Violet is a bit of a stock dystopian heroine: in love, tough and resourceful, but because of the political intrigue in the book, she has to be sharper than some other characters would. Outright rebellion could lead to death as quickly as complete acquiescence, so Violet has to walk a thin line between pleasing her mistress and being able to live with herself.

These books are not a sophisticated philosophical treatise on ethics, but do bring up some interesting questions about the ethics of surrogacy They are a quick and fun read that grab you quickly. I am looking forward to reading the third.

The Shi! No One Tells You About Toddlers by Dawn Dais

the shit no one tells you about toddlers

2 out of 5 stars.

I received an ARC of this work.

I do have an interest in biographical works about young children so I decided to give this one a try. I have heard both good and bad things about the toddler years, and since one of my close friends just had a baby, I am also interested in seeing what the next couple of years have in store.

Most of my disappointment comes from the lack of content in this book. It is short, the chapters are just snippets, and none of the stories are very long or go into a lot of detail. This reads a lot more like an outline of a book than a finished book.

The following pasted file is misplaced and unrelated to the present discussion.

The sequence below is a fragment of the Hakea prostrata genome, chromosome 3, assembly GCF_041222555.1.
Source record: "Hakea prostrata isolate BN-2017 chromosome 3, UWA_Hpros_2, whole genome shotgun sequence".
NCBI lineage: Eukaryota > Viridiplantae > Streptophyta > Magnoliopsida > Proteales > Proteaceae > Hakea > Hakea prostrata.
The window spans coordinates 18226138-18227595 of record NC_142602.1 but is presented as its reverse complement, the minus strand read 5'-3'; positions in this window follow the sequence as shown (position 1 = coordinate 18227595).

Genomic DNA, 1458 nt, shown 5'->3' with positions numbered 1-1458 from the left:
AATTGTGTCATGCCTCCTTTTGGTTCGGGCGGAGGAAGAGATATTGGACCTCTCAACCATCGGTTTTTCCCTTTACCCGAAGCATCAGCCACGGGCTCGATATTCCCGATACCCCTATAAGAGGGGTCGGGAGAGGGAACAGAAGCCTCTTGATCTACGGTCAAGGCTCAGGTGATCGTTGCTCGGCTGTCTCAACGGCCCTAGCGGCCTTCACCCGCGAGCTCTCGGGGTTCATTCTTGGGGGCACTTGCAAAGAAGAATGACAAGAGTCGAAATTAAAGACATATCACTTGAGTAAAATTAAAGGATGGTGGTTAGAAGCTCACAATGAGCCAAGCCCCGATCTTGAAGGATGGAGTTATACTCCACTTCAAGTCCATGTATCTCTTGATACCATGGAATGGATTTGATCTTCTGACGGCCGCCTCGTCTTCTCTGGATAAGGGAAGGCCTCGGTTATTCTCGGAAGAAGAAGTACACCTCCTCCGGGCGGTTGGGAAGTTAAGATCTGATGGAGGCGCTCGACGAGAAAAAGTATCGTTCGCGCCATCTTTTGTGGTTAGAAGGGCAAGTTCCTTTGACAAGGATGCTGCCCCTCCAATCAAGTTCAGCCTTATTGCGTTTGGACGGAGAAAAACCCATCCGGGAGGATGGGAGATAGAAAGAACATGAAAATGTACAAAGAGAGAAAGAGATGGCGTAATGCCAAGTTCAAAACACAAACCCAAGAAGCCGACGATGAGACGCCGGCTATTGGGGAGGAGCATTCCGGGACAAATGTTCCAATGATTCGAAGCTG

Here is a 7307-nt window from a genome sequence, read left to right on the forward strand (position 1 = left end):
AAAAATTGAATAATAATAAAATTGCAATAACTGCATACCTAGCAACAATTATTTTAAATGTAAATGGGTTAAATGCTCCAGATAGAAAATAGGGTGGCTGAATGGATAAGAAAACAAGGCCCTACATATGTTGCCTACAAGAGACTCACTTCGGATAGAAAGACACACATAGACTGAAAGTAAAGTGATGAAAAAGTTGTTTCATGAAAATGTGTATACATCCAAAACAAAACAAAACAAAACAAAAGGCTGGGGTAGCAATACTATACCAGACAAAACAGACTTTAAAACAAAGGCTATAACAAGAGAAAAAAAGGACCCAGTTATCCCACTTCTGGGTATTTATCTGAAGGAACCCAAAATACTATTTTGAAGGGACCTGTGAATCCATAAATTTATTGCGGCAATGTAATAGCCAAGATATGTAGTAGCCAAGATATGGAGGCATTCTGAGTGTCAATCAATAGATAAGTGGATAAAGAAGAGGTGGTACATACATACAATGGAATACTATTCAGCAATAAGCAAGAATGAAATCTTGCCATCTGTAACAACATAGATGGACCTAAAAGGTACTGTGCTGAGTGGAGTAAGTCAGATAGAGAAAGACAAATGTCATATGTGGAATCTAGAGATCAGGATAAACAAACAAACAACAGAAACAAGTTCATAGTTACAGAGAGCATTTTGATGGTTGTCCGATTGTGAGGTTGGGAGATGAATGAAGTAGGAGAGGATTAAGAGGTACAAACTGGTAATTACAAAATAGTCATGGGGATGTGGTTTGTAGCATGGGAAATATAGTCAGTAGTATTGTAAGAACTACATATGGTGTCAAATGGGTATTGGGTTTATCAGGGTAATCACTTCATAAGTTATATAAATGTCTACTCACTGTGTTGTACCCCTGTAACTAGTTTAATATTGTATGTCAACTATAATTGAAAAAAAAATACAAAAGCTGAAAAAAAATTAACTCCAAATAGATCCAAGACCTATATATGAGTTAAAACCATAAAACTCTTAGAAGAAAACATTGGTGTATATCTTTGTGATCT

The idea behind this work is that there are a number of chapters, each with an amusing theme, like getting toddlers to eat or toilet training. The author complains or talks in general terms about the more universal experience, tells some anecdote from her life and then at the end of each chapter there are very small snippets from other mothers around the same theme. Very occasionally two professionals also add some more scientific explanation of some phenomena.

They (author and editor) just tried to pack in too many themes. The anecdotes are so short that I did not get a good glimpse of the day to day raising of a toddler. The ending pieces by other mothers added absolutely nothing of substance because they were only a couple of sentences. I very much enjoyed the input of the professionals, but they were only called upon a couple of times.

This was just too short and over too quickly for me to get anything out of this. There are some biographies/ comedies that I could recommend, but this would not be one of them.

A Thousand Nights by E.K. Johnston

a thousand nights

4 out of 5 stars.

I received an ARC of this work.

This is a gorgeously written reworking of the Shahrazad story from One Thousand and One Nights. It is written in a very straightforward and almost dispassionate manner, so it really reads like an older fairy tale or legend. I found it very compelling from the first moment.